Best Prenatal Yoga Routine Poses For Safe Pregnancy

Editorial Team By Editorial Team

One of the best ways to stay safe and healthy is by carrying out prenatal yoga routine poses during pregnancy.  As beautiful and transformative as pregnancy can be, it can be filled with anxiety, worry, and tension.

It is essential to stay in shape during pregnancy and do what is best for you and your baby. However, a prenatal yoga routine is a beautiful way to do both. 

The Yoga routine gives a much-needed opportunity to slow down. It also helps to connect with your baby and your body as it transforms.  You can also enjoy the many benefits of yoga during pregnancy. This doesn’t matter if you are new to yoga or are already an experienced practitioner. 

You should also know some prenatal yoga poses to avoid and some of the best yoga poses for pregnancy. Therefore, in this article, we will provide the best tips for a prenatal yoga routine that is safe for all trimesters to keep you and your safe. 

Read on!

What Is A Prenatal Yoga Routine?

To keep both mother and child fit and safe, there are several childbirth-preparation classes; one of such is prenatal yoga classes. 

The prenatal Yoga Routine is a multifaceted strategy to exercise during pregnancy.

They encourage stretching, mental centering, and focused breathing. 

However, research conducted in a 2014 study recommends that pregnant women who engage in 6 weeks of prenatal yoga are safe. They also have many benefits for pregnant women and their babies that can help Improve sleep.

Prenatal Yoga Routine For All Trimesters

prenatal yoga routine for safe pregnancy

A Prenatal Yoga Survey was conducted by Mylo, on a full-stack D2C platform for expecting and new mothers. It shows that 85% of the respondents said yoga is beneficial during pregnancy and also after childbirth.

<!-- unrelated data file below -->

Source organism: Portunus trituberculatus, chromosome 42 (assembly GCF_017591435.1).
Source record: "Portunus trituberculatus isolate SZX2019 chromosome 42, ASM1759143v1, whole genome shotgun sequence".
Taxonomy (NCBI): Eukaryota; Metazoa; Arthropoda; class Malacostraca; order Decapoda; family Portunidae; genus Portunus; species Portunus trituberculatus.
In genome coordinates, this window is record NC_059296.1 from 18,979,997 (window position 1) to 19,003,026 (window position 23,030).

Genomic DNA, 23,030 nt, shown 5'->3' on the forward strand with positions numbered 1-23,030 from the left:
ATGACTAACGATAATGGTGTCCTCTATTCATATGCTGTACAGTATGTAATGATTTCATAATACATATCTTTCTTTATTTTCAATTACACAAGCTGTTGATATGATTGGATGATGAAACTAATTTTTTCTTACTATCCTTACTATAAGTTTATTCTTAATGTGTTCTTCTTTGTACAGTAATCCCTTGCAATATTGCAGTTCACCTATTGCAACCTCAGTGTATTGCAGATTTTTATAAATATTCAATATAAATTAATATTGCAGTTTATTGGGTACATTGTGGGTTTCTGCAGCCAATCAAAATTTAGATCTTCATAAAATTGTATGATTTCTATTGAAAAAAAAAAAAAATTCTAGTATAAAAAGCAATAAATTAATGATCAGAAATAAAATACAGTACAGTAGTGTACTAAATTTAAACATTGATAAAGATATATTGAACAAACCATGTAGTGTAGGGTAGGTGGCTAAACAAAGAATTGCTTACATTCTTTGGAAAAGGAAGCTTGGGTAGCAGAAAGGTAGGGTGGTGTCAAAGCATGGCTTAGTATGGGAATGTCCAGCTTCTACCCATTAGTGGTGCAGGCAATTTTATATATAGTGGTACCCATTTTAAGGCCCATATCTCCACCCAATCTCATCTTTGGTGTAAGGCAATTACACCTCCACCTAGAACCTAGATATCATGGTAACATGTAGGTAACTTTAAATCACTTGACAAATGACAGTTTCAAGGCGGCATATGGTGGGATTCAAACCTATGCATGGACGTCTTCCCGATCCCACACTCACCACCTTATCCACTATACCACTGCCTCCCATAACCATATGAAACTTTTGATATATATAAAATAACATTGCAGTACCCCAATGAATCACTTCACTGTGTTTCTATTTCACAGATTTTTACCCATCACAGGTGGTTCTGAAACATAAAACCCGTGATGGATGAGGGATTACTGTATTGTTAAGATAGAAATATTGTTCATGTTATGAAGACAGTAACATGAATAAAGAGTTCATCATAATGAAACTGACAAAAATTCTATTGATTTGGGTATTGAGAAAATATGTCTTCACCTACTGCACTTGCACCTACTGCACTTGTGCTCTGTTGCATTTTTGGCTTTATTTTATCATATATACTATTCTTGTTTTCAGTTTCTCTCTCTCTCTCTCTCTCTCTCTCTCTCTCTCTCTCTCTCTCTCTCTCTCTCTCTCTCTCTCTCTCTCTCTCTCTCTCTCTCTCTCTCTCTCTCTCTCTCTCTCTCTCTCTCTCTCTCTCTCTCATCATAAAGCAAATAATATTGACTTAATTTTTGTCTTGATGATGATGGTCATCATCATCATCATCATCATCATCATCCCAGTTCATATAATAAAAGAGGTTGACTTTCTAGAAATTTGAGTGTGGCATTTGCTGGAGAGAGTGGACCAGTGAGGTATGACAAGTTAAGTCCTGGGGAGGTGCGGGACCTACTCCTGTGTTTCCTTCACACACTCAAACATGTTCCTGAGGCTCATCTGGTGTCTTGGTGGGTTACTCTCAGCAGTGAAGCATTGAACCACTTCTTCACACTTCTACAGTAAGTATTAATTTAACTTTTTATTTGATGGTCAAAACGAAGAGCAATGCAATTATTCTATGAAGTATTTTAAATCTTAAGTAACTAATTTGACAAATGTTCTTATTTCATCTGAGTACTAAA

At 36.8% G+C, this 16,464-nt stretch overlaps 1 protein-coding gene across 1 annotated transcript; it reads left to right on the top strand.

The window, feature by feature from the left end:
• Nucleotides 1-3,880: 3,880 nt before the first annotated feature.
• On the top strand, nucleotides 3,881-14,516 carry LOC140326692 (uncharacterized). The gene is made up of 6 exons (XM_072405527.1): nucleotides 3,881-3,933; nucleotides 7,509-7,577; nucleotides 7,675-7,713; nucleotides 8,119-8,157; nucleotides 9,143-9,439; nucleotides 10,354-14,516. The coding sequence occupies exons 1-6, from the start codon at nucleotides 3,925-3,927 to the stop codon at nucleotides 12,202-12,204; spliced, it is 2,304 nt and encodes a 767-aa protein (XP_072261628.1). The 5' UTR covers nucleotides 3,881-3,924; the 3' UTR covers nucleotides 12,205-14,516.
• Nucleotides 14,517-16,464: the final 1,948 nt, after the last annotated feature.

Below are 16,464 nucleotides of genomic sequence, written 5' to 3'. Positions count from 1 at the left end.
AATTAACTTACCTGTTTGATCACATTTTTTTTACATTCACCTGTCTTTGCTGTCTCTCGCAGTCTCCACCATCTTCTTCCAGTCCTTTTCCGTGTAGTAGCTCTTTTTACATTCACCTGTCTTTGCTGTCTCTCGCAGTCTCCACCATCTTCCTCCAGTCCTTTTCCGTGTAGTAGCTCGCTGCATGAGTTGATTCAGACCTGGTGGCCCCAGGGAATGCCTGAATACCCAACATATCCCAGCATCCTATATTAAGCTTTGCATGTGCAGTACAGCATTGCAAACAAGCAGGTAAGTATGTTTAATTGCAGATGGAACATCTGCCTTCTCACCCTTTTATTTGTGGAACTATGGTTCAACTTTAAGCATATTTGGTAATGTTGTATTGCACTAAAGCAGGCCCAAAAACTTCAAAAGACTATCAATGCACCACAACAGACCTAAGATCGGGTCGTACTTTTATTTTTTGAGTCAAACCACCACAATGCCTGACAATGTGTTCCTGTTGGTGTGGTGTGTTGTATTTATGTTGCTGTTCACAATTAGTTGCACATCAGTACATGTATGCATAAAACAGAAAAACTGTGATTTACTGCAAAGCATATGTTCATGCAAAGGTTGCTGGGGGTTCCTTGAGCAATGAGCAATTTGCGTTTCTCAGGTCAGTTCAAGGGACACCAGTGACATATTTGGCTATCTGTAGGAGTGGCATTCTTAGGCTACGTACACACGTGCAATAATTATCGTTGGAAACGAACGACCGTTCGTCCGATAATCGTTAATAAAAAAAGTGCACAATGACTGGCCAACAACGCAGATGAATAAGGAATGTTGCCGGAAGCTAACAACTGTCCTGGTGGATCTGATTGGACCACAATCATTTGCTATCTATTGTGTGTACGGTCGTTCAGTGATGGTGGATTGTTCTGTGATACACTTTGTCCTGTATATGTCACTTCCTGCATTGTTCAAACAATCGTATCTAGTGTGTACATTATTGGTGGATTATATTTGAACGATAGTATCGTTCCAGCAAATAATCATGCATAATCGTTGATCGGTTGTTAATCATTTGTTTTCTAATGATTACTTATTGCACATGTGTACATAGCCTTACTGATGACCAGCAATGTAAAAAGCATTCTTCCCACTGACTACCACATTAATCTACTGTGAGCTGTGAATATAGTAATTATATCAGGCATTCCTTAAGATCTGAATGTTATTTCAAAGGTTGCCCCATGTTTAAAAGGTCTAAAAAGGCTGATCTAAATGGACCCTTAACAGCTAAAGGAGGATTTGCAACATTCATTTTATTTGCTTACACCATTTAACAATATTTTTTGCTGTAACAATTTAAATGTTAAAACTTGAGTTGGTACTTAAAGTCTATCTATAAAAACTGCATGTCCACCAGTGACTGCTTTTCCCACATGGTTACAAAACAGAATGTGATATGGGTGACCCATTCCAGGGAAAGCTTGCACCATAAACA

A pregnancy yoga routine allows you to get in touch with your body as you build strength.

It also helps to improve your flexibility and develop balance.

Practising a prenatal yoga routine in all trimesters promotes mental and physical relaxation. They also ease pregnancy symptoms and create positive mental patterns. 

Prenatal Yoga Poses to Avoid in All Trimesters 

Here are some poses you must avoid in all trimesters.

In the first trimester, you should avoid poses with:

  • intense backbends, twists, and forward bends
  • strong or forceful abdominal contractions
  • inversions (unless you’re very experienced)
  • jumping, hopping, or bouncing
  • hot yoga 

In the second trimester, you should avoid poses with:

  • intense backbends, twists, and forward bends
  • strong or forceful abdominal contractions
  • inversions (unless you’re very experienced)
  • jumping, hopping, or bouncing
  • hot yoga
  • Also, you must not lie on your back or your right side

During the third trimester, you should avoid poses like:

  • intense backbends, twists, and forward bends
  • strong or forceful abdominal contractions
  • inversions (unless you’re very experienced)
  • jumping, hopping, or bouncing
  • hot yoga
  • arm balances
  • squats if you’re prone to prolapse
  • You must not lie on your back or your right side. 

Here you have some recommendations on prenatal poses safe for your pregnancy in all trimesters. 

Prenatal Yoga Routine Poses For The First Trimester

During your first trimester, you should maintain your physical activity as long as you improve it properly.  However, you should focus on building strength and releasing the tension, especially in your low back and hips.

Here are some of the best prenatal yoga poses for 1st trimesters.

Cat-Cow Pose (Marjaryasana to Bitilasana)

This pose gives backbend relieves tension and enhances spinal mobility.

It also boosts circulation as you will be able to stretch your neck, shoulders, and torso.

  • To do this, start on your fours and Inhale as you arch your spine, lower your belly, and gaze upward.
  • Then exhale as you draw your chin into the chest and arch your spine upward.
  • You can continue this flow for up to 1 minute.

Wide-Angle Seated Forward Bend (Upavistha Konasana)

This yoga pose boosts flexibility in your low back, hips, and legs.

It also builds strength in your spine, low back, and pelvis.

  • To start, sit on the edge of a cushion, block, or folded blanket, with your legs out to the side. 
  • Allow your pelvis to tilt forward, reach your arms overhead and bend at your hips as you fold forward. 
  • Then place your hands in front of you or take hold of your big toes as you hold these poses for 1 minute.

Prenatal Yoga Poses for the Second Trimester